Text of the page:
“It was good to see you.” she says, reminding me again how seldom I make the trip, or even the effort to keep in touch with my old friend. “You, too.” I turn and walk towards my car. Becca stops me by grabbing my wrist.
“Be careful, ok?” she says, “I don’t want you hurt, not if you’re going to be president or something someday.”
“Thanks.” I smile, “I will.” And then I’m on the road again.
I hit the scan button on the radio dial again, cursing myself for going cheap and not getting a rental car equipped with satellite radio. The stations blur by, a preacher yells about hell fire and brimstone, a crooner sings a ballad about a lost love, and a girl band belts out a poppy country tune, all interspersed with static as the car moves from one area of coverage to the next. Finally, I settle on a classical music station that seems to be holding strong just outside of Bryan.
The music is strangely calming, almost meditative. I like driving, or at least I don’t mind it, but it’s especially nice on the long backroads highways of rural Texas. No streetlights, few houses except very close to the cities and towns, and a soft half moon throwing glowing light over the peaceful farmland on either side of the road. I’ve only seen one other vehicle, a semi, this lonely Christmas Eve morning. I’ll probably make it to my parents house before the sun rises, which makes me feel a little sad. I’ve always loved the sunrises here, which just aren’t the same in Michigan.
I’m a little tired, after a flight, a layover, and driving down to see Becca, and our visit at the Tamale Place, but that’s alright. I’ve done it before. Becca and I used to take road trips all the time, to see music in Houston or Dallas and sometimes to the beach. I always drove and I always stayed awake. I’ve never even gotten a speeding ticket, not that I believe that would be possible in the little Korean compact I rented. I’m almost tempted to floor it just to see how fast it can go, but I resist the urge and in a moment it passes.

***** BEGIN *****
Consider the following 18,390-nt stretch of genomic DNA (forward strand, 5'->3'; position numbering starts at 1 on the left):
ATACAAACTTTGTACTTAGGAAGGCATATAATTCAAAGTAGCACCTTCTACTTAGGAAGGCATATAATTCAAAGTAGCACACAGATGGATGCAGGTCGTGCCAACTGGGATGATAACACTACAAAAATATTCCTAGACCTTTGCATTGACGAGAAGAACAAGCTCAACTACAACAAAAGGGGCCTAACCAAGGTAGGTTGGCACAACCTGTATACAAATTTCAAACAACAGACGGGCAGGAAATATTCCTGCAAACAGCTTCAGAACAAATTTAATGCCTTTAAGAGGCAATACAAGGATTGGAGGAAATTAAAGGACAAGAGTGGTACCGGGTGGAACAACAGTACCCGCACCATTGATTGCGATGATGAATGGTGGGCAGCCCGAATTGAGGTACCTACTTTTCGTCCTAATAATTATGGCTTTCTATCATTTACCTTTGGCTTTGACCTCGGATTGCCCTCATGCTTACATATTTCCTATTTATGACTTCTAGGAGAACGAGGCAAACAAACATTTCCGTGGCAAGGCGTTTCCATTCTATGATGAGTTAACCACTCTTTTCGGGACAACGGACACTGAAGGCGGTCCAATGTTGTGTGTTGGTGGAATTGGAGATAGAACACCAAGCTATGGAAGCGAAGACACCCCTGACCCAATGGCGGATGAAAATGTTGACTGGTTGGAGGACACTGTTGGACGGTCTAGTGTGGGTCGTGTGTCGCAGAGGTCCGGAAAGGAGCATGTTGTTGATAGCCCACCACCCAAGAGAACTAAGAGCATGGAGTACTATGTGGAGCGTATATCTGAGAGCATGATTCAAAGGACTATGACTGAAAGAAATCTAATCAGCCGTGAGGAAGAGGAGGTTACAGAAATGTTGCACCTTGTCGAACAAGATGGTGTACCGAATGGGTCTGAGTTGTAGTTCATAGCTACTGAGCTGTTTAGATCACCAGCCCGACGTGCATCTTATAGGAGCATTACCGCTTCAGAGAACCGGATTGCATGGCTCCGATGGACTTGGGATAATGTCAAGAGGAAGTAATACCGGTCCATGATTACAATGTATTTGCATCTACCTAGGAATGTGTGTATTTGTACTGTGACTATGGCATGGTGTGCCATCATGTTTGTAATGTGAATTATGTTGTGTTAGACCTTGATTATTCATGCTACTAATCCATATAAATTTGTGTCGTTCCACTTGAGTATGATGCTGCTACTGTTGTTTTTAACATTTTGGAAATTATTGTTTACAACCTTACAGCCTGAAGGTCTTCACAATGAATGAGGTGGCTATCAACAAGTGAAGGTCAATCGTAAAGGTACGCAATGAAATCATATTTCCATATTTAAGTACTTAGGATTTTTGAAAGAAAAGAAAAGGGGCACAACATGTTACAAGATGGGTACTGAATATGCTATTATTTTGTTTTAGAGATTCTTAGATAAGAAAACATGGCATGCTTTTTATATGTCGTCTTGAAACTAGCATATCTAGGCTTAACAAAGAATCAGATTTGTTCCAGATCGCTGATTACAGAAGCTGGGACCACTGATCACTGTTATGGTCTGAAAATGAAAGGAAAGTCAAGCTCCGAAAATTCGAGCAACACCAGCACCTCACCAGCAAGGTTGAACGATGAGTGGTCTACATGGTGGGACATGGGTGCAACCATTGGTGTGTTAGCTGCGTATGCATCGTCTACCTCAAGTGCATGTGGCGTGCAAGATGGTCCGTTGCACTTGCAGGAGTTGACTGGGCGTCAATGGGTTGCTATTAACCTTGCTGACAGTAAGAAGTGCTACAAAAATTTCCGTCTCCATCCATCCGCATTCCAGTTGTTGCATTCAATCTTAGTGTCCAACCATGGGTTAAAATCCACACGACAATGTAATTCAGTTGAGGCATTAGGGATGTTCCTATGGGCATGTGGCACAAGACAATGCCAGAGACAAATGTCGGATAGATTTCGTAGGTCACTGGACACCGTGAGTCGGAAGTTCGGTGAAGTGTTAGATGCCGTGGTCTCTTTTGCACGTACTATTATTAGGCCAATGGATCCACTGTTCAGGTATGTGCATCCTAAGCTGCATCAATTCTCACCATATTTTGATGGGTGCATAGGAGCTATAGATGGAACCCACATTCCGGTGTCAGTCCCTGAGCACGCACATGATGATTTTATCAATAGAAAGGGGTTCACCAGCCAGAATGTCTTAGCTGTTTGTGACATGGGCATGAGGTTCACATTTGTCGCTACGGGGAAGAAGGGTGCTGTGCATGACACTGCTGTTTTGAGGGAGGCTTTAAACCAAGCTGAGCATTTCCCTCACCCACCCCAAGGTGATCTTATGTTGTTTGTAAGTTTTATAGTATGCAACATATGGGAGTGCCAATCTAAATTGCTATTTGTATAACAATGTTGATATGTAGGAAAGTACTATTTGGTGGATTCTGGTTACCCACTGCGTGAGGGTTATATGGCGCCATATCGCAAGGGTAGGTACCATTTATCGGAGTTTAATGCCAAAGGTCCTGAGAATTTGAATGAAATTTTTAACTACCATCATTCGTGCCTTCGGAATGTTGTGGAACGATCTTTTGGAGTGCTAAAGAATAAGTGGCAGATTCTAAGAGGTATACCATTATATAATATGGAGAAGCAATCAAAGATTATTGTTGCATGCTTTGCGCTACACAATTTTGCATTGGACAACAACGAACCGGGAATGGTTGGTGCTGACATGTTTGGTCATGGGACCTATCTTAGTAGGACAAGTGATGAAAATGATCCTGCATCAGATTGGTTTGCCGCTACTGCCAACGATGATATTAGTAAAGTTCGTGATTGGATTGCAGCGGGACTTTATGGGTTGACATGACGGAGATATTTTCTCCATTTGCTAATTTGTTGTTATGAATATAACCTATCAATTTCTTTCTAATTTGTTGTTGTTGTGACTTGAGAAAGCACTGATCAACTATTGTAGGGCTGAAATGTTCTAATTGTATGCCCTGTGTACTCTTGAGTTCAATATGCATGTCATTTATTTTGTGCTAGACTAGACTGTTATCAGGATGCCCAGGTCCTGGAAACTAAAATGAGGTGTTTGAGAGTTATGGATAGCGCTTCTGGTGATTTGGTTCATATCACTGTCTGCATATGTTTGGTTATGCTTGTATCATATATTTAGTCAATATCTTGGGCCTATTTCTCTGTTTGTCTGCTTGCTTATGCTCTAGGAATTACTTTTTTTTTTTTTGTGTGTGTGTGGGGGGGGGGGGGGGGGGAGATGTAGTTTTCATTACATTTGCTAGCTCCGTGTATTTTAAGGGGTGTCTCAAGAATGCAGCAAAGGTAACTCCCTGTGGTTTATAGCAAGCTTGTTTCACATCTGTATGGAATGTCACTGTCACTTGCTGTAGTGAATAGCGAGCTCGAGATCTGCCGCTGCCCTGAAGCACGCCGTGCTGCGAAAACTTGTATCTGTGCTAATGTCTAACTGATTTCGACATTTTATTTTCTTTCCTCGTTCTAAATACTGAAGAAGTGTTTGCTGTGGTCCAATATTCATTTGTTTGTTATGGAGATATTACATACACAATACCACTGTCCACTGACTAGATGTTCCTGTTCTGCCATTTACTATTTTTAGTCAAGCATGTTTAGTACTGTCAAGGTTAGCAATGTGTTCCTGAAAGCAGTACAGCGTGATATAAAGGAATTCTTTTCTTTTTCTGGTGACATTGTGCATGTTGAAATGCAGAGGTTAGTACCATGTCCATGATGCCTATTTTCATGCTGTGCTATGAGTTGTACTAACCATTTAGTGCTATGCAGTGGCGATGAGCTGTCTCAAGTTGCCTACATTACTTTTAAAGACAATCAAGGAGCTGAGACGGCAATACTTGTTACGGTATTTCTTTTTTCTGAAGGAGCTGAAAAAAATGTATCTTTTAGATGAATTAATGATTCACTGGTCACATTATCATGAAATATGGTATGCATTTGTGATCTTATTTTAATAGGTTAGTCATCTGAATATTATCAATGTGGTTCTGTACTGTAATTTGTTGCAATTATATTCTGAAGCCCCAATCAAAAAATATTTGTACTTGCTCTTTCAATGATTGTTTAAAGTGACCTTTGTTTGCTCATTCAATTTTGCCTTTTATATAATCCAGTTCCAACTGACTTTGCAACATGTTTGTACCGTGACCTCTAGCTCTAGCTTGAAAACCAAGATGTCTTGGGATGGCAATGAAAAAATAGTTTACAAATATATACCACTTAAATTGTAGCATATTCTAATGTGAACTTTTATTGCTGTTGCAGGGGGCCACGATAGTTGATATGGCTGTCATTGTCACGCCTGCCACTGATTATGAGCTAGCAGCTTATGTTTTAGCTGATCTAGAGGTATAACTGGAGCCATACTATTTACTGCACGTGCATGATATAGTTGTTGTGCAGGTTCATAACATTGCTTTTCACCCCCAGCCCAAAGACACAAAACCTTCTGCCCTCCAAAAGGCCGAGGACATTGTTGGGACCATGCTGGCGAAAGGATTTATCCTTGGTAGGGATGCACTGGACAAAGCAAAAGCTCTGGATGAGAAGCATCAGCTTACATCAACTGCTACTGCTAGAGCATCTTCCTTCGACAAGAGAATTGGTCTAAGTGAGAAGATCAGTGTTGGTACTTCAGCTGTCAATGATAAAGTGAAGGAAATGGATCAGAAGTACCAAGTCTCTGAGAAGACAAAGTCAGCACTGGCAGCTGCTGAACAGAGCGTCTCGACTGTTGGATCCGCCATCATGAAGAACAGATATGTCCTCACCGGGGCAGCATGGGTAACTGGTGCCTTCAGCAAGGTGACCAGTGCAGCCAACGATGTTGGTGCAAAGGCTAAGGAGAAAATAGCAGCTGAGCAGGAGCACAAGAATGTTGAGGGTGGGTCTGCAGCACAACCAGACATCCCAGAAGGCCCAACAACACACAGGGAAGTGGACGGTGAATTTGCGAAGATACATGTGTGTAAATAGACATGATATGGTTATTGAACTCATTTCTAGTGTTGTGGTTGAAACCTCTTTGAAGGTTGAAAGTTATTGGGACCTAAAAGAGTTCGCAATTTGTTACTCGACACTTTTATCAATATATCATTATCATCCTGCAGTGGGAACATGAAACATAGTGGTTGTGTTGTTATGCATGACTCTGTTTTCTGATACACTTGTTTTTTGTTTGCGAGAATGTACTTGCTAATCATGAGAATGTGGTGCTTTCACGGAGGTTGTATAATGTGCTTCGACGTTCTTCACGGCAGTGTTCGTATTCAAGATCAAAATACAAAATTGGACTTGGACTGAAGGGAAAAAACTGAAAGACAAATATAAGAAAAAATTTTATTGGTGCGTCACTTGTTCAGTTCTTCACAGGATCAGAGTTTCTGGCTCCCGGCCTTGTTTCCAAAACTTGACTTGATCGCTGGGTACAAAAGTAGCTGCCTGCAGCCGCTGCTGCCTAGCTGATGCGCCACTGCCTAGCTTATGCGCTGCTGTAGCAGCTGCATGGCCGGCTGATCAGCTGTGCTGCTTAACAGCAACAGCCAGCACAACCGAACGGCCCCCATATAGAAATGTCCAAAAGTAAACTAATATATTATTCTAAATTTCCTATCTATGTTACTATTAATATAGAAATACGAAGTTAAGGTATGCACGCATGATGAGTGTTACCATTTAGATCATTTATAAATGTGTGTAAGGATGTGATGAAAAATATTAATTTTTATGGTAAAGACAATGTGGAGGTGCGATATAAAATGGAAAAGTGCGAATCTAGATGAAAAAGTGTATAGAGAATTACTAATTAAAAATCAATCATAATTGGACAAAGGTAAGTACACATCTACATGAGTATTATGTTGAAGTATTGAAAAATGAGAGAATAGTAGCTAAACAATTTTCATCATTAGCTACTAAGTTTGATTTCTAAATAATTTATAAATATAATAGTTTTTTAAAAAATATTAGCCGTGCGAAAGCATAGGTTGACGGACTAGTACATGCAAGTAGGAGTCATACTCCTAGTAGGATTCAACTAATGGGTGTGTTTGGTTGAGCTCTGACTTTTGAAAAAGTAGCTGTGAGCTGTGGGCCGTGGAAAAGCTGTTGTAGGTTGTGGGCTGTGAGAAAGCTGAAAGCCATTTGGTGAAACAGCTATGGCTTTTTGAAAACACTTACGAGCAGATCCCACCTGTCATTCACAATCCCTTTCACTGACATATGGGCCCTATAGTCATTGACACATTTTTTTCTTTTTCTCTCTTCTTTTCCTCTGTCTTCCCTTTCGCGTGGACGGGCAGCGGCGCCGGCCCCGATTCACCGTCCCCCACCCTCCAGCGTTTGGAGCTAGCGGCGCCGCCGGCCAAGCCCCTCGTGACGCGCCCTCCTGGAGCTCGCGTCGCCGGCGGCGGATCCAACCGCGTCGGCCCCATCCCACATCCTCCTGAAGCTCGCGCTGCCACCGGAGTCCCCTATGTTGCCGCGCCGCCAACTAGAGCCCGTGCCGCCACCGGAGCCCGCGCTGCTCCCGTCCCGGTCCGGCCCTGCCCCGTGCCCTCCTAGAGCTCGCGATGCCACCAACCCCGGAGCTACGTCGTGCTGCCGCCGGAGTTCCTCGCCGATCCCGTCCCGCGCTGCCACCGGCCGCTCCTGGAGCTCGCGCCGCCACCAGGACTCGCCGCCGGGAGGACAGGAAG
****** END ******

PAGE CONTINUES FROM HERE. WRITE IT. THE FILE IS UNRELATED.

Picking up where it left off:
The radio station fades in and out with increasing regularity. I hit the scan button again and begin counting mile markers as they appear alongside the road. Every now and then I see cows sleeping in their fields and oil derricks churning in the darkness, moonlight glinting on their backs.
The road seems to stretch on forever, a ribbon of grey in the darkness. I start to slip into road hypnosis as the white dashes dart by and the monotony of the journey errodes my focus.
I’m almost on auto pilot, when the car is suddenly stopped fast and completely dead. I snap to attention. The lights are out, even the clock/radio. I didn’t hit anything. There was no impact, the car was just moving at one moment, doing almost 80 miles an hour, and the next, it was still.